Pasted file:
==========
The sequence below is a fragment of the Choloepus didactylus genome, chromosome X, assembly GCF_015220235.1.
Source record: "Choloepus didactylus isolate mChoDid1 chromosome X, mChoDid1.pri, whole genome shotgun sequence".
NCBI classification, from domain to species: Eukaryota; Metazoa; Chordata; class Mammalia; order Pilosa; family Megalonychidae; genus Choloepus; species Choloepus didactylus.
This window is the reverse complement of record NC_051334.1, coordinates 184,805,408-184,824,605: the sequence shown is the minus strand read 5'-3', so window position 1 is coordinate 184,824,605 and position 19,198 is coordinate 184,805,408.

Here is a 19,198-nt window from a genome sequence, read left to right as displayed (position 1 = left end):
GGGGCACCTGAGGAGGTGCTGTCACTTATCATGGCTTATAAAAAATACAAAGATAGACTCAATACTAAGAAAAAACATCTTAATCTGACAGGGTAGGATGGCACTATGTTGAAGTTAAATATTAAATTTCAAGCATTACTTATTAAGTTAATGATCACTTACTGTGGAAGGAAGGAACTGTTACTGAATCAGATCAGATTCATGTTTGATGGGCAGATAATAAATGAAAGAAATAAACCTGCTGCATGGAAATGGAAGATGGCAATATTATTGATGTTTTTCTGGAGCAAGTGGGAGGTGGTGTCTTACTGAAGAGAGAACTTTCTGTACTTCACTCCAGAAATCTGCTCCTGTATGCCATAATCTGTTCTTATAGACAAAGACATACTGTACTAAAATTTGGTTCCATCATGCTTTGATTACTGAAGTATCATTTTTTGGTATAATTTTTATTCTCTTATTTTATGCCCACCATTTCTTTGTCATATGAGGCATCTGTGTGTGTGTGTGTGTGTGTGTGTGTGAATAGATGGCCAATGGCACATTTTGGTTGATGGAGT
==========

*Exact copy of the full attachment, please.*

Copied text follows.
The sequence below is a fragment of the Choloepus didactylus genome, chromosome X, assembly GCF_015220235.1.
Source record: "Choloepus didactylus isolate mChoDid1 chromosome X, mChoDid1.pri, whole genome shotgun sequence".
NCBI classification, from domain to species: Eukaryota; Metazoa; Chordata; class Mammalia; order Pilosa; family Megalonychidae; genus Choloepus; species Choloepus didactylus.
This window is the reverse complement of record NC_051334.1, coordinates 184,805,408-184,824,605: the sequence shown is the minus strand read 5'-3', so window position 1 is coordinate 184,824,605 and position 19,198 is coordinate 184,805,408.

Here is a 19,198-nt window from a genome sequence, read left to right as displayed (position 1 = left end):
GGGGCACCTGAGGAGGTGCTGTCACTTATCATGGCTTATAAAAAATACAAAGATAGACTCAATACTAAGAAAAAACATCTTAATCTGACAGGGTAGGATGGCACTATGTTGAAGTTAAATATTAAATTTCAAGCATTACTTATTAAGTTAATGATCACTTACTGTGGAAGGAAGGAACTGTTACTGAATCAGATCAGATTCATGTTTGATGGGCAGATAATAAATGAAAGAAATAAACCTGCTGCATGGAAATGGAAGATGGCAATATTATTGATGTTTTTCTGGAGCAAGTGGGAGGTGGTGTCTTACTGAAGAGAGAACTTTCTGTACTTCACTCCAGAAATCTGCTCCTGTATGCCATAATCTGTTCTTATAGACAAAGACATACTGTACTAAAATTTGGTTCCATCATGCTTTGATTACTGAAGTATCATTTTTTGGTATAATTTTTATTCTCTTATTTTATGCCCACCATTTCTTTGTCATATGAGGCATCTGTGTGTGTGTGTGTGTGTGTGTGTGTGAATAGATGGCCAATGGCACATTTTGGTTGATGGAGT